Janet b. 3 March, 1792, m. Coppy, d. 30 April 1816.  Her birth in Braehead, Avondale parish, is included on Scotland’s People, but I have not confirmed her marriage or her death.

Barbara, christened 14 March 1794, Dalserf parish; m. Borwick. The marriage information comes from The Stobo Family manuscript. Two genealogy entries on say Barbara married Thomas Borwick, 22 October 1832, Scarborough Township.    

James, b. 7 Feb. 1896, m. Jean Muir, Scotland. His date of birth is confirmed in Lesmahagow parish on Scotland’s People. lists James Stobo m. Jean Muir, June 1827, Culter, Lanark.

Robert, b. 3 Feb 1798, according to The Stobo Family manuscript, however, I have not found a church record of his baptism. According to The Stobo Family manuscript and a letter from William McCowan in Lesmahagow to his nephew Robert McCowan in Scarborough, dated 9 March, 1836, Robert Stobo jr. was probably lost at sea.  

Helen, b. 6 February 1800, m. 1. James Stobo of Bog, m. 2. Neil McNeil. Her baptism in Lesmahagow is listed on Scotland’s People. Her marriage, 6 April 1823, to James Stobo, Stonehouse, and her marriage to Neil McNeil, 1 Sept. 1839, Stonehouse, are listed on According to The Stobo Family, she had four sons, three whom remained in Scotland.

Margaret, b. 10 May 1805; m. Adam Carmichael. While her birth is recorded in the old parish records of Lesmahagow, I did not find a marriage record. The Stobo Family manuscript says she and Adam had several children. More research is needed.

Jean(Jane) b. 10 July 1807, Lesmahagow; m. 25 April 1834 Archibald Glendinning, Scarborough; d. 2 Sept, 1893, Scarborough. Archibald was a well-known farmer and merchant in Scarborough, and they had a large family.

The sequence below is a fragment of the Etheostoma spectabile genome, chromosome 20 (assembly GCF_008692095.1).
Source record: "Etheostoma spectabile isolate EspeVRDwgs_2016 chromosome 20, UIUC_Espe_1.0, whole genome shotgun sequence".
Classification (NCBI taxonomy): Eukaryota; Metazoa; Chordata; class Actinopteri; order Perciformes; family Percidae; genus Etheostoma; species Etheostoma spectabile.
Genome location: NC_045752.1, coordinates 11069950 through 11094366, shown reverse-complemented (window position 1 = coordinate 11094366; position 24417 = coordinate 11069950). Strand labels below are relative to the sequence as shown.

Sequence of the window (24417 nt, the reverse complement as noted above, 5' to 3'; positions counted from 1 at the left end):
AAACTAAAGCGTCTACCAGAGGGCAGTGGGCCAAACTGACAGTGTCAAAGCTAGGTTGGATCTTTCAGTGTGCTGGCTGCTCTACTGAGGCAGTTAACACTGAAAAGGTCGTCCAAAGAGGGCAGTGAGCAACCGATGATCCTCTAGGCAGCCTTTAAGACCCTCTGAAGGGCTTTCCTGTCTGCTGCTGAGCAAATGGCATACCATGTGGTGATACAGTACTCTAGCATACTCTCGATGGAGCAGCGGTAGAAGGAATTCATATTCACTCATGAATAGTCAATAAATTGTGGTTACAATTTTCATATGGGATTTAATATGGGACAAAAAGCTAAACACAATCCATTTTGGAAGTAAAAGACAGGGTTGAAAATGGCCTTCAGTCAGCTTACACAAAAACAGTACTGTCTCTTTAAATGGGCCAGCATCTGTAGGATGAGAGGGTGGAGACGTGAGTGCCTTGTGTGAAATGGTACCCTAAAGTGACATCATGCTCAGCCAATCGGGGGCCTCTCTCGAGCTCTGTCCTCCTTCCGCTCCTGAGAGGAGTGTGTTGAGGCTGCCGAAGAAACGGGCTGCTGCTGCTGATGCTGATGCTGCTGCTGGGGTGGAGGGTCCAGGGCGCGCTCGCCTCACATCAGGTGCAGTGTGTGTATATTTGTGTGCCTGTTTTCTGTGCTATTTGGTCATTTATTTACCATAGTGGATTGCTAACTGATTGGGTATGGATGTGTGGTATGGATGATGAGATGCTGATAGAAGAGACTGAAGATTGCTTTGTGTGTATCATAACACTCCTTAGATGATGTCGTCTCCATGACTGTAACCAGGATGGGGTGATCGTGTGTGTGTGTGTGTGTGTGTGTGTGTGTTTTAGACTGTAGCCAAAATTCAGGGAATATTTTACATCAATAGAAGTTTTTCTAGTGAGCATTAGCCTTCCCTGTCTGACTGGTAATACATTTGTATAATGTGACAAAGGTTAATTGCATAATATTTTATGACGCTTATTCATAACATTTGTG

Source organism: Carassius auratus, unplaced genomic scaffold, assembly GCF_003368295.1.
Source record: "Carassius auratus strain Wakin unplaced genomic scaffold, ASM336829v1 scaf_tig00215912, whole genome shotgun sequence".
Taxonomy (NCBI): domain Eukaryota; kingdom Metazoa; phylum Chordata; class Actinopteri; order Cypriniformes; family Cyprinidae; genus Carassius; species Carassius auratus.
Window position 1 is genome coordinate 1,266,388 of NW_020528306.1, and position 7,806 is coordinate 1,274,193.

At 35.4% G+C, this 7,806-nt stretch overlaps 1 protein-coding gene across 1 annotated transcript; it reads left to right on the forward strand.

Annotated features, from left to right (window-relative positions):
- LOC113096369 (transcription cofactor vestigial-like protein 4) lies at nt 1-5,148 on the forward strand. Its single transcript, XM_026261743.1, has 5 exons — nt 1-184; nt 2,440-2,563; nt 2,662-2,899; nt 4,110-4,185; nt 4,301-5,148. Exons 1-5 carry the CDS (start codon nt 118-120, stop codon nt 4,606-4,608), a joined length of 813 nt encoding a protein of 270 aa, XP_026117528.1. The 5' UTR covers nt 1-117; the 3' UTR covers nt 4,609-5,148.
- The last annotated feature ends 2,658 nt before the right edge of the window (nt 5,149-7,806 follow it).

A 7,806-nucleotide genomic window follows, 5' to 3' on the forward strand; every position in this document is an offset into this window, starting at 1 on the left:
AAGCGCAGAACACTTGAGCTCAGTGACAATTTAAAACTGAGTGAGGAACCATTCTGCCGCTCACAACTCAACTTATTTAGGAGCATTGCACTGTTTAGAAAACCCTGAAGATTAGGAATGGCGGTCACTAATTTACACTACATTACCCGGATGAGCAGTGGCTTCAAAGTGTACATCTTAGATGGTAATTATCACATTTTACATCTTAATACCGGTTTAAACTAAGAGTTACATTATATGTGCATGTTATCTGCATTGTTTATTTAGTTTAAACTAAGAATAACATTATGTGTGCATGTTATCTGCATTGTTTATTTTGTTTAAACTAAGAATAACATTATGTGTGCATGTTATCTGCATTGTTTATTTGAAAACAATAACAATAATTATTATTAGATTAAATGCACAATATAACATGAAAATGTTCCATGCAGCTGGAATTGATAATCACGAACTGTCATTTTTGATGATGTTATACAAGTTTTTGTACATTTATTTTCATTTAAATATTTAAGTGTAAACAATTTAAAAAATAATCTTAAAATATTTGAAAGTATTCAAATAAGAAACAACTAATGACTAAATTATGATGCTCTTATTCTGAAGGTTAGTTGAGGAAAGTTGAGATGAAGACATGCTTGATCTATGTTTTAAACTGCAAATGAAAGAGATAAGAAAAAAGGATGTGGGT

John, b. 18 May 1811, Lesmahagow; m. 12 July 1836, Scarborough, Frances Chester; d. 16 May 1889, Scarborough. John was a farmer and had a large family. 

See also:

Janice Hamilton, “From Lesmahagow to Scarborough,”, posted Dec. 13, 2013, revised Dec. 27, 2016

Janice Hamilton, “The Glendinnings of Westerkirk,”, posted Dec.3, 2016

Janice Hamilton, “The Missing Gravestone of Robert Hamilton and Janet Renwick,” posted Oct. 28, 2015, revised Dec. 27, 2016 

Notes and sources  

“The Stobo Family: Scarborough, 1824 –“  is a typed family tree manuscript by Stobo descendant Margaret Oke. It can be found in the Ontario Genealogical Society collection housed at the Toronto Reference Library. Mrs. Oke said the references used were family recollections, family bibles and census records in the National Archives (now Library and Archives Canada.) This document was originally prepared by Miss Ethel Glendenning (1880-1976), who was a United Church missionary in India for many years. Miss Glendenning gave it to Miss Marjorie Paterson (1901-1980), and Mrs. Oke transcribed it in 1986. I have used this tree as a starting point, checking the names and dates it gives with other sources including the Scotland’s People website,, and

The Stobo Family says Robert senior’s date of birth was 16 July 1764. Scotland’s People lists two Robert Stobos born in Avondale in 1764: one is the above individual, son of James, and the other was born 5 October 1764, son of Robert, but both index listings lead to the same image: son of James, born in July. The Stobo Family manuscript has proved accurate in all the dates I was able to verify, so the July date is probably correct.

I have not been able to find any information on Robert’s wife Elizabeth. The name Hamilton was very common in Lanarkshire.

This article is also posted on the collaborative blog